• Moving a few subpaths to perfect a piece of art
Bert has been working on this hyper-realistic illustration for four years, and says he’s not quite done with it yet. It is the largest image he’s ever created, and it definitely pushed the boundaries of the software and hardware he had available to use. Every element has been meticulously created from scratch using Adobe Photoshop and Illustrator. The 5 foot by 25 foot image is filled with the likenesses of Bert’s family, friends and scores of luminaries from the imaging and creative industry—including our very own Lynda Weinman, Bruce Heavin, Deke McClelland, David Blatner, Chris Murphy, and Colleen Wheeler.
A 25-foot light box was constructed to display the piece that has been printed on a new material being introduced by Epson called DisplayTrans Backlight Media that Bert helped develop. If you are in New York, you can get up close and the incredible detail for yourself by visiting the Epson booth at PhotoPlus Expo being held at the Javits Convention Center through Saturday, October 30, 2010. Alternatively, you can pan and zoom in on an online version of the piece.
Some interesting facts:
• The image size is 60 inches by 300 inches.
• The flattened file weighs in at 6.52 gigabytes.
• The painting is composed of almost 3,000 individual Photoshop and Illustrator files.
• Taking a cumulative total of all the files, the overall image contains over 500,000 layers.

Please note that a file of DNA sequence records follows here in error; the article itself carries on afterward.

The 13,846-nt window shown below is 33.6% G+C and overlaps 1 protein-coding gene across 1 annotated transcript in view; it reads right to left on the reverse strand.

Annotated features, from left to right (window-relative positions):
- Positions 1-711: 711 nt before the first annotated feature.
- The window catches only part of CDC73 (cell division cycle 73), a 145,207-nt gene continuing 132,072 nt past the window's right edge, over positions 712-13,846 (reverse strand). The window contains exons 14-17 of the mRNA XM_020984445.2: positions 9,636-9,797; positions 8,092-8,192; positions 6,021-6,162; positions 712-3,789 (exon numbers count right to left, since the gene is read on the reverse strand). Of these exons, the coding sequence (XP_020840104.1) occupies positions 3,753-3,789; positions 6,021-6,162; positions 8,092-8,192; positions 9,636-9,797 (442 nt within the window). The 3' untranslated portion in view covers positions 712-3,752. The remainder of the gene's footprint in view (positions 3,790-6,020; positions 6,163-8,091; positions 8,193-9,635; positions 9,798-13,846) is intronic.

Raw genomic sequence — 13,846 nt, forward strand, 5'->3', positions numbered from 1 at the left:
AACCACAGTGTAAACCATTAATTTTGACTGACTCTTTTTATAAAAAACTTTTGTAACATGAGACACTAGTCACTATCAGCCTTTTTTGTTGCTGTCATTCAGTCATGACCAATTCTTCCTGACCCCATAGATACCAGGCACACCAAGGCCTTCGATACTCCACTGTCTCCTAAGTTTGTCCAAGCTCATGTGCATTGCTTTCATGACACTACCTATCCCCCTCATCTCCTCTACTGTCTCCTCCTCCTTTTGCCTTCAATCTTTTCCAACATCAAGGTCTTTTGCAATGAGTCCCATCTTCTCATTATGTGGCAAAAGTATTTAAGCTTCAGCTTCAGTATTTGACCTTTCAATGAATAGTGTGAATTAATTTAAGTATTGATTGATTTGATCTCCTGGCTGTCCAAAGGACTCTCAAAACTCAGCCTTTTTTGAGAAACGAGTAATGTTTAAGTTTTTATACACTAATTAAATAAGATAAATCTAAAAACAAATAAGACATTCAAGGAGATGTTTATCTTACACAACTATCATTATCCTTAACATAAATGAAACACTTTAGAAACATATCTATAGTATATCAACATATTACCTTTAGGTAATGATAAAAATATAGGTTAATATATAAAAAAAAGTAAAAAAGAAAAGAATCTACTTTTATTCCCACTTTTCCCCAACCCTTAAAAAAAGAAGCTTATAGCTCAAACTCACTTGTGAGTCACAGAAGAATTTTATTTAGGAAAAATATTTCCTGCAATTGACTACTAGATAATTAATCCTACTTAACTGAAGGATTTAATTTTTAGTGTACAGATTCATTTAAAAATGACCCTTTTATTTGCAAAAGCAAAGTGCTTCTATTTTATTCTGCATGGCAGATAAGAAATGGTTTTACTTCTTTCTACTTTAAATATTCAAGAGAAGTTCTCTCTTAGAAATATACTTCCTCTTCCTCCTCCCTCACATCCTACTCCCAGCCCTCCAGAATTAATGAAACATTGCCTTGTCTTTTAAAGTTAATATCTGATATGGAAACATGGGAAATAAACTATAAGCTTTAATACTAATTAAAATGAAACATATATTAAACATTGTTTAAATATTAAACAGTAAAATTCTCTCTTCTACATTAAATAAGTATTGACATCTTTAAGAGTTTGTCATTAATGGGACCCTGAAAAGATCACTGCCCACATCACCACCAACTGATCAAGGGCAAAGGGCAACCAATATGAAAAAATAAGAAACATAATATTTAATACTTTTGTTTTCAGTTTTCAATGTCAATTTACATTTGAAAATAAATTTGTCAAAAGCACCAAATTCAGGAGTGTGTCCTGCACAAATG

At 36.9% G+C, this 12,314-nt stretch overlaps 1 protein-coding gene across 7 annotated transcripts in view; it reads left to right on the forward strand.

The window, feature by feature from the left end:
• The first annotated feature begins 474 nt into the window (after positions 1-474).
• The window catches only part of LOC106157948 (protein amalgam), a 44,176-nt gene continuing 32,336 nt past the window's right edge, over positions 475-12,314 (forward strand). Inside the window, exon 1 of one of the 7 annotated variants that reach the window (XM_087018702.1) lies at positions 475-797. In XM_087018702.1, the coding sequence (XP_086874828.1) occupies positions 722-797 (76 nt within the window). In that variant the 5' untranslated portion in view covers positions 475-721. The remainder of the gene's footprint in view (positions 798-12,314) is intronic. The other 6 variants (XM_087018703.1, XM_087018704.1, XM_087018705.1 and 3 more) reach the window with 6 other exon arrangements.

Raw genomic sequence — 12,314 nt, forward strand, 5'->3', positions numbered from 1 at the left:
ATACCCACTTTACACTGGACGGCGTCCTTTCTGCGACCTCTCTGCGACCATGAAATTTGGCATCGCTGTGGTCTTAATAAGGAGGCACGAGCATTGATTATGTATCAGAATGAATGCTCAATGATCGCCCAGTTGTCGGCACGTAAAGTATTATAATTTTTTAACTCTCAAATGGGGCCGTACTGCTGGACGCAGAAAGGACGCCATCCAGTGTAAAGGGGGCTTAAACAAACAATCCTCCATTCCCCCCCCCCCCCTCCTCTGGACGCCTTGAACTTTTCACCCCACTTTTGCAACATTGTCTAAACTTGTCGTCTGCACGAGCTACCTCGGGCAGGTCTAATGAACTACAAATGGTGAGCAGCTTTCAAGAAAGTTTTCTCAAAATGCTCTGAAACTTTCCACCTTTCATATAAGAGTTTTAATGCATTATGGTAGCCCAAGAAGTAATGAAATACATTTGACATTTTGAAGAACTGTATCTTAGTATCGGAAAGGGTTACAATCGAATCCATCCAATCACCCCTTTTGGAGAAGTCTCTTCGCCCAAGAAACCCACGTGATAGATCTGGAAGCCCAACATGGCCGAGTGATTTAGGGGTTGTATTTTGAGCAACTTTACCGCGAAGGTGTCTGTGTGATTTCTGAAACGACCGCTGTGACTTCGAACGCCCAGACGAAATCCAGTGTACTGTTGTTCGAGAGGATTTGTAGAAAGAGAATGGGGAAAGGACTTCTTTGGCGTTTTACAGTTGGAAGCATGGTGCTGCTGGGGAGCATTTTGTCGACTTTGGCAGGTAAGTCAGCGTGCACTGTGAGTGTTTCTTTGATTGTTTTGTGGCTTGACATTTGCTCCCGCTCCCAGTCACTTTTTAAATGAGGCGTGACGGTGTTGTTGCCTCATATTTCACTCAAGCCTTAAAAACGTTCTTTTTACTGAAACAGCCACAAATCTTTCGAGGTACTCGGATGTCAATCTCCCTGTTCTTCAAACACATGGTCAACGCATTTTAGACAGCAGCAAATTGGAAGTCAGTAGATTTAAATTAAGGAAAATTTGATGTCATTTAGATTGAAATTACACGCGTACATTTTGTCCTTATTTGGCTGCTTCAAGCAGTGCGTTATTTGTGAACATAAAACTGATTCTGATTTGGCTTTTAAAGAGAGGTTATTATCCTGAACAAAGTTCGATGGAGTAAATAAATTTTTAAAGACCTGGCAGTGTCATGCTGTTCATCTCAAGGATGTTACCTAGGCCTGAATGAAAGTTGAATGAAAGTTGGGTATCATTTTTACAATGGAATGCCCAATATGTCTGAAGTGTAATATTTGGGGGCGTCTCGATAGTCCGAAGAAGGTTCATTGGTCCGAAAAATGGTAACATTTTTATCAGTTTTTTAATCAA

We are thrilled to also let you know that Bert will begin production on a Making of Time Square video course later this month, which is likely to be published early next year. Until then, you can find out more about the incredibly talented Bert by watching the Creative Inspirations documentary we published on him earlier this year.
Phase five: Expanding and separating artwork
In this exclusive preview of his upcoming Illustrator CS5 One-on-One: Advanced course, lynda.com author Deke McClelland shares six phases in the creation of an authentic five-by-three-foot pirate flag. In today’s episode, Deke uses Illustrator to expand, separate, and prepare a piece of artwork for output to any medium. Look for the full course to be released in its entirety later this year. Phase six will be online tomorrow.
• Expanding a Live Trace object into path outlines
• Separating commonly colored paths to a layer
• Resizing the artboard and creating a full bleed
Phase four: Live trace and resolution
In this exclusive preview of his upcoming Illustrator CS5 One-on-One: Advanced course, lynda.com author Deke McClelland shares six phases in the creation of an authentic five-by-three-foot pirate flag. In today’s episode, Deke prepares the base artwork for tracing in Photoshop and auto-traces it in Illustrator. Look for the full course to be released in its entirety later this year. Phase five will be online tomorrow.
• Saving a piece of art for placement in Illustrator
• Placing pixel-based images in Illustrator
• Applying the Live Trace feature
Phase three: Adding contrast and color
In this exclusive preview of his upcoming Illustrator CS5 One-on-One: Advanced course, lynda.com author Deke McClelland shares six phases in the creation of an authentic five-by-three-foot pirate flag. In today’s episode, Deke uses Photoshop to make the base line art into three colors: rich black, blood red, and page white, with no dust or scratch in between. Look for the full course to be released in its entirety later this year. Phase four will be online tomorrow.
• Editing artwork and filling in missing details
• Flipping a drawing to reveal its defects
• Reforming artwork with the Liquify command